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Reasons why the old should not be kept apart from the young
Have you seen the recent TV programmes and news items about young children being taken into care homes to cheer up the residents? What a fabulous idea. I wish my gran had had the benefit of this before she died last year. She loved the regular visits of the therapy dogs - great slobbery Labradors she loved to stroke and pat. She'd have relished visits from singing toddlers. On the couple of occasions I took in my grandchildren to see her, she grinned from ear to ear, round her head, and back again.
Let's have a conversation about clutter because, please, tell me, it's not just our house ....
Surely other people, too, stand back when opening cupboards in case of avalanches.
Surely others open drawers then ram them shut again, pretending they never looked.
Surely others smugly tell friends they have planned a whole day of de-cluttering only to open one wardrobe door, lose heart within 3.5 seconds at the sight of enough unwanted cloth to dress the whole wide world, shut the door again, and make a Victoria Sponge instead.
How does it happen? Only two of us live in this house. How can two middle-aged people, with no children living at home, still be in danger of being edged out of the living room, down the hall and out of the front door into the street by a invading force of inanimate objects?
Let's talk about linen. I could talk about crockery, or stationery, or unused window blinds, or spare lamps, or books, or books, or books, but I'll talk about linen.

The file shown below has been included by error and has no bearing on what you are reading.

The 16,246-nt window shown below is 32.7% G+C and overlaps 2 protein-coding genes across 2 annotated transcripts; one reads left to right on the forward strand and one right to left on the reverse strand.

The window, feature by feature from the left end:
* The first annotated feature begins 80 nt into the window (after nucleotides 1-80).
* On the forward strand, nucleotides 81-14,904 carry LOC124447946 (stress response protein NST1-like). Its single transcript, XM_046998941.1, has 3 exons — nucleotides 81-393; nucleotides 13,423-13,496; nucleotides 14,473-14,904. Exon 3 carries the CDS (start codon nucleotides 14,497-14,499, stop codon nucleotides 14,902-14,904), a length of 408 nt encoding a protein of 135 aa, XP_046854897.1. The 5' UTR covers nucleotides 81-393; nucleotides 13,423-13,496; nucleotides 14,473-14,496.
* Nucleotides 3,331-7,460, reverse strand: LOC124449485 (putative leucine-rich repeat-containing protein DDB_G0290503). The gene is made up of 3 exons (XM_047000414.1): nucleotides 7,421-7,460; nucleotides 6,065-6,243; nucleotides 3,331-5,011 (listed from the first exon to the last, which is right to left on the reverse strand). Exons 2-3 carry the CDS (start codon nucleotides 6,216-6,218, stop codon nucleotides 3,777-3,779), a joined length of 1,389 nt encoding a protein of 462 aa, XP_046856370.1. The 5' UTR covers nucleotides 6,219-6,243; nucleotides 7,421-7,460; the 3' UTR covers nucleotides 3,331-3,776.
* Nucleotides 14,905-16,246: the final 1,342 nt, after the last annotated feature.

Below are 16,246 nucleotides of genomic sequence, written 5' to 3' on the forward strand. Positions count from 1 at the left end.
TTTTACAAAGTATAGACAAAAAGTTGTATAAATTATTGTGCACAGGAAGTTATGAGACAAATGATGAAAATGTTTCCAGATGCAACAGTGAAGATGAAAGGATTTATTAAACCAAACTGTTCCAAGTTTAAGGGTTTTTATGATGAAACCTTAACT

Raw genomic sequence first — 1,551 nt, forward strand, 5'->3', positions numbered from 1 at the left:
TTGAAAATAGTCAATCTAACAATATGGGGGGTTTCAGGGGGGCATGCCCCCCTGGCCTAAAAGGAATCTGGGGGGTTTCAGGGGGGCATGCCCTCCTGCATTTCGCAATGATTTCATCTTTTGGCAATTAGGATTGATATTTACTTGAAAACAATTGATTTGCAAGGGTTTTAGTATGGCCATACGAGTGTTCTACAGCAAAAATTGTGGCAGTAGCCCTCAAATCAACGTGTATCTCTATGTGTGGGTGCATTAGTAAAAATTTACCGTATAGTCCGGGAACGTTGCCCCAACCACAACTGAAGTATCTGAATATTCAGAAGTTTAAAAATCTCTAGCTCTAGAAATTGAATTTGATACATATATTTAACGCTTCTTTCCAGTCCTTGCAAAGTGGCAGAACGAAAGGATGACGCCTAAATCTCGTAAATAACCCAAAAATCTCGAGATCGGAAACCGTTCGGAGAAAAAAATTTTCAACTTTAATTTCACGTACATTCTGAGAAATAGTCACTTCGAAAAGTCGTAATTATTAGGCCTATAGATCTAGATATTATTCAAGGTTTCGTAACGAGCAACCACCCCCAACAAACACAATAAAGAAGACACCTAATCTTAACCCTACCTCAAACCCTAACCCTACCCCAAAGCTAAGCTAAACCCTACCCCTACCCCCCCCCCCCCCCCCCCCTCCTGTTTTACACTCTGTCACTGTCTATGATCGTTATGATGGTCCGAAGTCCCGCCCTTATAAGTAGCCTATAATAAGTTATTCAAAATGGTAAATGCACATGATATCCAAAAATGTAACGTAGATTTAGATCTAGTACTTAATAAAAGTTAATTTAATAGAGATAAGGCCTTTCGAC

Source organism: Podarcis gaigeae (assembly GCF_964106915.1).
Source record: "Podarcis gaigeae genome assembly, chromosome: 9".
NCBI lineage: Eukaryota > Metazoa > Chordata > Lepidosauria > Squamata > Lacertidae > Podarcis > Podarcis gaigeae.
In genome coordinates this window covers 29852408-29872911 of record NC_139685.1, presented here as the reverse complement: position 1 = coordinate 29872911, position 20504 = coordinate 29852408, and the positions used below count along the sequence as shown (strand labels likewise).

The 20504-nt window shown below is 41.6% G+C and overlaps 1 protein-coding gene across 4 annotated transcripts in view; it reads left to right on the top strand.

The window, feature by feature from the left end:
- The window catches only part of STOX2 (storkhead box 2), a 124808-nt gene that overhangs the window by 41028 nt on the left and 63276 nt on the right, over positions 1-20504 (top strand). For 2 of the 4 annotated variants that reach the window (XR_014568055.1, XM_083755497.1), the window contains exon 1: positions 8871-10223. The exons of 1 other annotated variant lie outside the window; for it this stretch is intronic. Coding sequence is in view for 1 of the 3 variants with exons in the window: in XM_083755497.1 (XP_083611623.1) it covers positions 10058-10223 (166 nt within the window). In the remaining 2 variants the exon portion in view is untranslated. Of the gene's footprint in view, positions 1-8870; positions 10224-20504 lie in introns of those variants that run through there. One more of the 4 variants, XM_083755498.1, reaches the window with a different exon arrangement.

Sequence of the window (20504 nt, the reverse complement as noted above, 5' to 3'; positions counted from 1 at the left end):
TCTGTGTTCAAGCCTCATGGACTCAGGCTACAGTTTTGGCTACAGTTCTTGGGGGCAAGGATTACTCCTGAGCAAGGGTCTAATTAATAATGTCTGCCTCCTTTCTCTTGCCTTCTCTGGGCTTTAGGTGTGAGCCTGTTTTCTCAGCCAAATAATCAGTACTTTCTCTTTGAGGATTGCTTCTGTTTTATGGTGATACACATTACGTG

We are on holiday in Tenby, Wales. Paul and I come here most years, renting the same house each time because it has an original version of Monopoly with the metal tokens such as the top hat, boot and iron. We also like the pretty duvet covers on the beds. And there's a sea view, which is also nice.
It's a bit quiet this year - usually we bring some of our offspring with us. We are missing them. In part, this is because our she-was-on-Masterchef-once older daughter always does the cooking. We've been sitting around waiting for dinner to arrive before remembering she's not here and leaping to our feet to run to Tesco.
I'd like to share some of my holiday pictures with you. Fear not. My holiday snaps tend not to feature panoramic views or cathedrals.
This is post-op and relieved Rat, although his look says 'If you'd known the difference between a wall ornament and a light fitting, none of this would have been necessary ...'
Is it just me? Is anyone else affected by the colours of food?
I've just made an omelette for my lunch. On my days off (Mondays and Wednesdays) lunch is usually an omelette. I'm trying to avoid bread. We have fallen out, bread and I. I can eat most anything else and not put on weight. I have one thin slice of bread: suddenly I'm the size of a Juggernaut and can't get through normal doors.
Two or three slices of bread, and people pass me saying, 'Look at that hot air balloon, out walking.'
I reached into the cupboard for eggs for my omelette, pulling out a box of eggs that looked different from those we usually buy. My husband bought them - they're called 'Burford Browns' and there's a message - I call it a warning - on the box: 'With deep brown coloured shells'.
Fine. Deep brown coloured shells I can cope with. Who cares about the shells? They go in the recycling, to shell heaven.
But when you crack these eggs for an omelette, inside the…